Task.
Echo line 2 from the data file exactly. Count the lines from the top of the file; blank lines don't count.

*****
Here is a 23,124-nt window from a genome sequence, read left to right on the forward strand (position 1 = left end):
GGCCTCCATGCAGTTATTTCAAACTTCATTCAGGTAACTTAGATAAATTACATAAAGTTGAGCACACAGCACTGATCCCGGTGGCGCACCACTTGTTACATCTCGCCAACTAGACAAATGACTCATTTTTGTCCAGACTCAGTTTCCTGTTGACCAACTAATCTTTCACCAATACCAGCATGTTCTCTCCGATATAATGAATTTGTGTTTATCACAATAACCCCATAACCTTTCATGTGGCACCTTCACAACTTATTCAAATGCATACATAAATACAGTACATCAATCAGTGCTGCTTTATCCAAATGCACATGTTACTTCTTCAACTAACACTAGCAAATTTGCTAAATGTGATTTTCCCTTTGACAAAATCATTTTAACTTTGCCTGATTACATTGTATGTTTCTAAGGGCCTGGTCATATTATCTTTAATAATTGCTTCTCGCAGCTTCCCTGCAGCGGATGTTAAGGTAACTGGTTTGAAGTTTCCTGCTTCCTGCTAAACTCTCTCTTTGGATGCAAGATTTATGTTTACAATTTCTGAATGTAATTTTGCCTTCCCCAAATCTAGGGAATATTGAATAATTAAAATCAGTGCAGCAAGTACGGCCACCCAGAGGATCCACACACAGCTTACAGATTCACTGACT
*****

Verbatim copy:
GGCCTCCATGCAGTTATTTCAAACTTCATTCAGGTAACTTAGATAAATTACATAAAGTTGAGCACACAGCACTGATCCCGGTGGCGCACCACTTGTTACATCTCGCCAACTAGACAAATGACTCATTTTTGTCCAGACTCAGTTTCCTGTTGACCAACTAATCTTTCACCAATACCAGCATGTTCTCTCCGATATAATGAATTTGTGTTTATCACAATAACCCCATAACCTTTCATGTGGCACCTTCACAACTTATTCAAATGCATACATAAATACAGTACATCAATCAGTGCTGCTTTATCCAAATGCACATGTTACTTCTTCAACTAACACTAGCAAATTTGCTAAATGTGATTTTCCCTTTGACAAAATCATTTTAACTTTGCCTGATTACATTGTATGTTTCTAAGGGCCTGGTCATATTATCTTTAATAATTGCTTCTCGCAGCTTCCCTGCAGCGGATGTTAAGGTAACTGGTTTGAAGTTTCCTGCTTCCTGCTAAACTCTCTCTTTGGATGCAAGATTTATGTTTACAATTTCTGAATGTAATTTTGCCTTCCCCAAATCTAGGGAATATTGAATAATTAAAATCAGTGCAGCAAGTACGGCCACCCAGAGGATCCACACACAGCTTACAGATTCACTGACT